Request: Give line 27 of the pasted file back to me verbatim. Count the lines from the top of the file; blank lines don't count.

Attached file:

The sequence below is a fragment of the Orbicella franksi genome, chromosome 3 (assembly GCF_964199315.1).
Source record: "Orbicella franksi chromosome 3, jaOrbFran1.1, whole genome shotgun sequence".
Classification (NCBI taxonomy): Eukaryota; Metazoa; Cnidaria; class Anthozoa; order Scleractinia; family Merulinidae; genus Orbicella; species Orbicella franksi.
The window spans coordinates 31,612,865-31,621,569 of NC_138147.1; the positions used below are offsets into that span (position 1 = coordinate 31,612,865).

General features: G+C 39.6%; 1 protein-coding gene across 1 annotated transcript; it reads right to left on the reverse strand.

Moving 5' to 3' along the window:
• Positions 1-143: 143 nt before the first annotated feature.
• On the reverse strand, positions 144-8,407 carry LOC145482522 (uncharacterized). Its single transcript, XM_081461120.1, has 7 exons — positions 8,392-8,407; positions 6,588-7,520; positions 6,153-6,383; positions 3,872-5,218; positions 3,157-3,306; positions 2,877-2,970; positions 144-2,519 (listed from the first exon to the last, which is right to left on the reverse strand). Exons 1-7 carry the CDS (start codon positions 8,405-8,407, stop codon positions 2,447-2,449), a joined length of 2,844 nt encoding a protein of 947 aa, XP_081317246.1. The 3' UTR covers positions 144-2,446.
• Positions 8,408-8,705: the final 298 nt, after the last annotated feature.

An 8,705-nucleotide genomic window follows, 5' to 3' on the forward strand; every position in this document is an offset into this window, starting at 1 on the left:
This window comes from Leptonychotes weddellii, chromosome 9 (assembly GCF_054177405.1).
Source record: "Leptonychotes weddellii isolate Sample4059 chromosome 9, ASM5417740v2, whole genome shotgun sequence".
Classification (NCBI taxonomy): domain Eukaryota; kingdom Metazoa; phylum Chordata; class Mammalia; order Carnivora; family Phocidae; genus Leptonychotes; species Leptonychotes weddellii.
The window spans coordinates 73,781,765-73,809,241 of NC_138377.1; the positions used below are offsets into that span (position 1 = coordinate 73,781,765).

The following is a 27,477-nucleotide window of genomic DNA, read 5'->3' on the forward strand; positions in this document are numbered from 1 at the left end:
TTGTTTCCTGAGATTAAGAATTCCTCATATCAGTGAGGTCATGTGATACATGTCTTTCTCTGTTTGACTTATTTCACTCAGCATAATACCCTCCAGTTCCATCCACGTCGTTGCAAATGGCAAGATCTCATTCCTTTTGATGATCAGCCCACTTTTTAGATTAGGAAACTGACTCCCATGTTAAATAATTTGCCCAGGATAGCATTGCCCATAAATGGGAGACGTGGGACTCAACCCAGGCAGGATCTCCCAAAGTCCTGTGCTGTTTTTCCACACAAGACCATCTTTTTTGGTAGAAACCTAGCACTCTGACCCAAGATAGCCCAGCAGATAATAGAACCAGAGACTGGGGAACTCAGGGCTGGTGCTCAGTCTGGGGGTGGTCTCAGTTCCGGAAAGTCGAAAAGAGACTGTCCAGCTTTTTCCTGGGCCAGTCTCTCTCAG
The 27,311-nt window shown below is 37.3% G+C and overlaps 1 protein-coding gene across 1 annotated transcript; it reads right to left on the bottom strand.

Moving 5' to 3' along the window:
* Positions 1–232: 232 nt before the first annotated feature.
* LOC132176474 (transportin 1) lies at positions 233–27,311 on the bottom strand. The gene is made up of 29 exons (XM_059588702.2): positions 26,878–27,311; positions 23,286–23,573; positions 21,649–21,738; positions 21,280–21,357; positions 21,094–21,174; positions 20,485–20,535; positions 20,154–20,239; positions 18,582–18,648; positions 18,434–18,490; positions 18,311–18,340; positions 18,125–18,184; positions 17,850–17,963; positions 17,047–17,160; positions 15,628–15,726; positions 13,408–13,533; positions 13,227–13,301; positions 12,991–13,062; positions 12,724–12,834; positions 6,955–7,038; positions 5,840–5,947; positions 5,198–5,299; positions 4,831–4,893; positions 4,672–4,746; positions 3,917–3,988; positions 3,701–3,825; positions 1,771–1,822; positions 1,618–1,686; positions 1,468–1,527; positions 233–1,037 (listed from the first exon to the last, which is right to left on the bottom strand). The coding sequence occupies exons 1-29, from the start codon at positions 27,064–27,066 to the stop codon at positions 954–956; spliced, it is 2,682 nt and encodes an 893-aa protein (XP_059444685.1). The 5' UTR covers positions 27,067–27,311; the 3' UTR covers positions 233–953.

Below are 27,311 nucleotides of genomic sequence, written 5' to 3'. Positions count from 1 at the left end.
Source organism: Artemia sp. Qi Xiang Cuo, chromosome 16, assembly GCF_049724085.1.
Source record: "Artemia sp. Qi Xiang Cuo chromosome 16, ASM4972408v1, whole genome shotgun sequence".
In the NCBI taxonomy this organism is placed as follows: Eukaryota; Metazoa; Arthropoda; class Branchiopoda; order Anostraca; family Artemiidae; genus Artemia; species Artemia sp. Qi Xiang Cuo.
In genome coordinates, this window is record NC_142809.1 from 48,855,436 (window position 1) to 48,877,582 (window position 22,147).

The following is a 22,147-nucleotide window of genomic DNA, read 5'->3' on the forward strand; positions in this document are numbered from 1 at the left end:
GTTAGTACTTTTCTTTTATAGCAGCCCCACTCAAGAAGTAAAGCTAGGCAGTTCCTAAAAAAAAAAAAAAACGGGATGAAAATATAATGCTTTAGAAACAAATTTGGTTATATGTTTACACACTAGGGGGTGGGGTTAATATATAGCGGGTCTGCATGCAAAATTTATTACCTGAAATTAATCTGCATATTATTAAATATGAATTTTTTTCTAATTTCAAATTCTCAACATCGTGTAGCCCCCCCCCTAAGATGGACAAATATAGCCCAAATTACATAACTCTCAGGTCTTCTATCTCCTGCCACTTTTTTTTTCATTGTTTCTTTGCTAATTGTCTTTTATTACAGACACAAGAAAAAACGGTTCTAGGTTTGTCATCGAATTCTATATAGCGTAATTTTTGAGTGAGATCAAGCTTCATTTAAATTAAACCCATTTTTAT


GTTAGTACTTTTCTTTTATAGCAGCCCCACTCAAGAAGTAAAGCTAGGCAGTTCCTAAAAAAAAAAAAAAACGGGATGAAAATATAATGCTTTAGAAACAAATTTGGTTATATGTTTACACACTAGGGGGTGGGGTTAATATATAGCGGGTCTGCATGCAAAATTTATTACCTGAAATTAATCTGCATATTATTAAATATGAATTTTTTTCTAATTTCAAATTCTCAACATCGTGTAGCCCCCCCCCTAAGATGGACAAATATAGCCCAAATTACATAACTCTCAGGTCTTCTATCTCCTGCCACTTTTTTTTTCATTGTTTCTTTGCTAATTGTCTTTTATTACAGACACAAGAAAAAACGGTTCTAGGTTTGTCATCGAATTCTATATAGCGTAATTTTTGAGTGAGATCAAGCTTCATTTAAATTAAACCCATTTTTAT